Sun, Jan 04, 2004 - Page 4 News List

Nuclear poll would hurt Chen: blue camp

ABOUT-FACE The KMT-PFP alliance reversed its stance on another policy issue, this time attempting to distract voters from a referendum on the Chinese military threat


Members of the pan-blue Chinese Nationalist Party (KMT) and People First Party (PFP) alliance on Friday dusted off a referendum proposal to stop construction of the Fourth Nuclear Power Plant, gathering enough support to raise the issue in the legislature.

The alliance's decision to allow discussion of the issue in the legislature was an about-face on its earlier position of neither initiating nor blocking referendum proposals concerning the disputed plant.

It had earlier opposed attempts by the Democratic Progressive Party (DPP) administration to halt construction of the half-finished facility, but yesterday decided to give the green light to discussing PFP Legislator Chiou Yi's (邱毅) call for a referendum on the issue.

KMT legislative whip Lee Chia-chin (李嘉進) signed Chiou's motion on Friday, indicating KMT approval for discussion of the issue.

A dozen KMT lawmakers joined the motion, bringing the number of sponsors to 33, two more than the 31 needed to have the issue added to legislative business.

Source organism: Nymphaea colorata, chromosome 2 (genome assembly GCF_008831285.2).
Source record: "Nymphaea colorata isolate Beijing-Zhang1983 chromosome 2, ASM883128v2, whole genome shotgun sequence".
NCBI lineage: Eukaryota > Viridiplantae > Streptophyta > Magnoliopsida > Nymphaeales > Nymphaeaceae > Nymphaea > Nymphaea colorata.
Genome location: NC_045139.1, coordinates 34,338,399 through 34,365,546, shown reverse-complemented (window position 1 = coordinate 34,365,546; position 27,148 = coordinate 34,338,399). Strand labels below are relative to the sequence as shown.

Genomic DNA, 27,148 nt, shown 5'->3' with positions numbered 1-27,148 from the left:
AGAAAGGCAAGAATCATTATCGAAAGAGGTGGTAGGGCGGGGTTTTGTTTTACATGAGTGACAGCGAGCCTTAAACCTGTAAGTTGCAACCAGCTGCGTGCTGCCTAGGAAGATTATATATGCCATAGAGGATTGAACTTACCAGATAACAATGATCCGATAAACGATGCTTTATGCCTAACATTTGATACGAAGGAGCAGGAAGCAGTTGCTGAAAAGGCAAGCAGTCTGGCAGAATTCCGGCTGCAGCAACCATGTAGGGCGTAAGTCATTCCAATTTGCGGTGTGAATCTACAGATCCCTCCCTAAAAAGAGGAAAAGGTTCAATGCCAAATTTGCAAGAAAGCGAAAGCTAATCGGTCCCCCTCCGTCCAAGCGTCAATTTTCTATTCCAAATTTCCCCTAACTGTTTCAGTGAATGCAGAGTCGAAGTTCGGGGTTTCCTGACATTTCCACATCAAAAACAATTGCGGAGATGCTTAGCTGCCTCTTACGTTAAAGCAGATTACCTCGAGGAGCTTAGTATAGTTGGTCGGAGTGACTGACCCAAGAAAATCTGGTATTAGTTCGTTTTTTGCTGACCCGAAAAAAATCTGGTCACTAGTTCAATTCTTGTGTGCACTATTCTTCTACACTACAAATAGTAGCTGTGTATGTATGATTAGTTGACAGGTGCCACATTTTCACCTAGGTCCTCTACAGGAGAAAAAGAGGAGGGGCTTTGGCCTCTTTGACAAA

Chiou had raised the matter the previous week, but was dissuaded from pursuing it by members of both the KMT and the PFP.

Former DPP chairman and staunch anti-nuclear activist Lin I-hsiung (林義雄) on Saturday last week staged a sit-in in front of KMT headquarters to place pressure on the party.

Saying that Lin was barking up the wrong tree, the KMT said it was President Chen Shui-bian (陳水扁) who didn't want to see a referendum on the matter.

KMT legislators said the president has his hands full and would not like to see another referendum brought up at this time.

To expose what it has described as the DPP's "halfhearted support" for Lin's campaign, the pan-blue alliance is hoping the referendum process will force the DPP to show its hand.

A KMT political analyst said his party was quite sure that the public would support its opposition to stopping work on the Fourth Nuclear Power Plant in a referendum, and that such a referendum might boost the popularity of the KMT presidential candidate by 3 to 4 percent if it is held in tandem with the election.

The DPP would go all-out to prevent a referendum on the plant to prevent it upstaging the president's referendum question, the analyst said.

This would, at the least, press home to anti-nuclear activists who are mainly DPP sympathizers that the DPP was only paying lip service to their cause, the analyst said.

Chen is under pressure to placate the Bush administration, which is concerned about Chen's plan to hold a referendum on the Chinese military threat.

The president has used a clause in the Referendum Law (公投法) to call for a vote on the basis that Taiwan is under threat from external forces. Chen has repeatedly said that the nearly 500 missiles that China is allegedly aiming at Taiwan meet the necessary condition to call such a "defensive referendum."

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